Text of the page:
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No ballpark, No Halladay

Sunday, October 10th, 2010

A lot of people are still angry about the public money that went to build the new Phillies and Eagles stadiums.  In his latest Center Square commentary, Chris Satullo argues that without those tax dollars, Roy Halladay would have pitched his no-hitters for another team.

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As I sit in this studio, the region basks in the glow of an extraordinary thing that happened Wednesday in South Philadelphia.

As 45,000 lungs sent forth an oceanic roar, as white towels formed a foaming sea, Roy Halladay of the Phillies became the second major leaguer ever to pitch a no-hit game in the post-season.

It was a memory fathers and sons will relive for a long time. It was a happy topic of conversation for the whole region the next day.

So, how much is that worth?

No, really, that’s not a rhetorical question.

You see, the economists have run the numbers once, twice, thrice – and they all agree.

The investment of public dollars in sports stadiums does not pay for itself in terms of tax revenue or economic benefit.

But economists have no way to fix the value of a moment like Wednesday – when millions of us shared a sense of drama, connection and, yes, even awe as we watched Halladay be as good at what he does as it is possible for a person to be.

It was thrilling.  And how many times, in a world full of hype and counterfeit, do you get to witness something authentically thrilling?

How do you value that?

Be clear about one thing: if the Phillies still played in the dreary Vet, if the city and state had not forked over millions to help build Citizens Bank Park, this team would not be in these playoffs, and Roy Halladay would play in some other city.  I don’t know much, but I do know that.

I also know that, in a perfect world, sports teams wouldn’t rake in public dollars while schools go wanting.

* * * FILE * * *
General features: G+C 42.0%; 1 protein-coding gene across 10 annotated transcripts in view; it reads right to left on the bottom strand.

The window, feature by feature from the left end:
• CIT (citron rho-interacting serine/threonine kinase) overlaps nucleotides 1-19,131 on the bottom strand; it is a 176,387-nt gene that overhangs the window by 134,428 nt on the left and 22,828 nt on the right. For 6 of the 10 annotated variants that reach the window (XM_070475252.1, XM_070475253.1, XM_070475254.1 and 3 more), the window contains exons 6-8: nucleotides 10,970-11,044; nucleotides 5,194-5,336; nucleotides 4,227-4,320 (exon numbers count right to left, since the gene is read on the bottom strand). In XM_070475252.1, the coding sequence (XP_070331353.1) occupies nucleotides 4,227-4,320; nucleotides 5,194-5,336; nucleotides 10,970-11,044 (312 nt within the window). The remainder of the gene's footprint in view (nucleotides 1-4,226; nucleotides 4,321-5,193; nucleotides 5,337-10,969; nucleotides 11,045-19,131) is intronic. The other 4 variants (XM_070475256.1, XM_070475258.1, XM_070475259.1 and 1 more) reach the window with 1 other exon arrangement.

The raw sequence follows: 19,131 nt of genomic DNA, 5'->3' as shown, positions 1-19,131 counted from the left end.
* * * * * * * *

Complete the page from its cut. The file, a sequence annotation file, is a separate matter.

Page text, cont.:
But don’t imagine that money not spent on athletic playpens simply flows to classrooms or health centers. No, these borrowed dollars would go to some other project of concrete and steel, so that construction workers and bond lawyers get fed.

Here’s something else. These days, 10 times as many young adults go to games at the Bank as went to the Vet.  This might subtly benefit the regional economy over the long haul. With every Utley homer, every Yard’s beer, the ballpark cements a sense of connection between these smart young people and the city. For a region where the brain drain has long been a key problem, that may be no small thing.


  • Chris Randolph says:

    How generous of you to decide that two pro sports teams that wouldn’t even allow the city nor the state to view their books should get hundreds of millions of dollars of taxpayer funds.

    As I testified at the corrupt Philadelphia City Council public hearing, it was unlawful according to the constitution of the Commonwealth of Pennsylvania for any of these corporate welfare funds to have been transferred to the teams.

    “The credit of the Commonwealth shall not be pledged or loaned to any individual, company, corporation or association nor shall the Commonwealth become a joint owner or stockholder in any company, corporation or association.”

    Following the law instead of providing corporate welfare – how much is THAT worth?

    You don’t even seem to know much about baseball. Pitchers much prefer pitching in a larger stadium where it’s harder to knock one out. Much of the talk surrounding the new ballpark when it opened was how it might scare pitching talent away from Philadelphia. Halladay is here despite the stadium, not because of it.

  • Johanna says:

    I was going to say the same thing about mothers and daughters, but Leann beat me too it!

    Get with the times, Satullo!

  • John says:

    Hi. Glad you are such a faithful Phillies fan. I am not, in fact, I couldn’t care less about the Phillies or any other pro sports team, here or anywhere else. That said, you probably know where I am going – I don’t see why any of my tax dollars should go toward supporting pro sports teams. In reality, it probably wouldn’t bother me that much, except that pro sports is a business, a very profitable business, with employees that make million dollar salaries, a business that has priced itself out of most middle class families’ reach.

    A profitable business should not be asking for public funds; a profitabloe business should not use the feelings of its fans to extort money from a city that could better spend the money elsewhere. Or…maybe that’s capitalism at work, use what ever leverage you have to increase you profits.

  • Leann says:

    Hi! Whenever I hear Chris Satullo’s voice on the radio, I perk up. I love his insightful, honest, straightforward and smart pieces. The resonation usually runs deep. My 14 year old daughter and I were in the kitchen this morning listening when this piece came on. She wanted to point out that it is not just fathers and daughters but also mothers and daughters!! We were talking of it for days to come too!! Thanks for your wonderful work! I will look forward to many more interesting gender inclusive articles to come!

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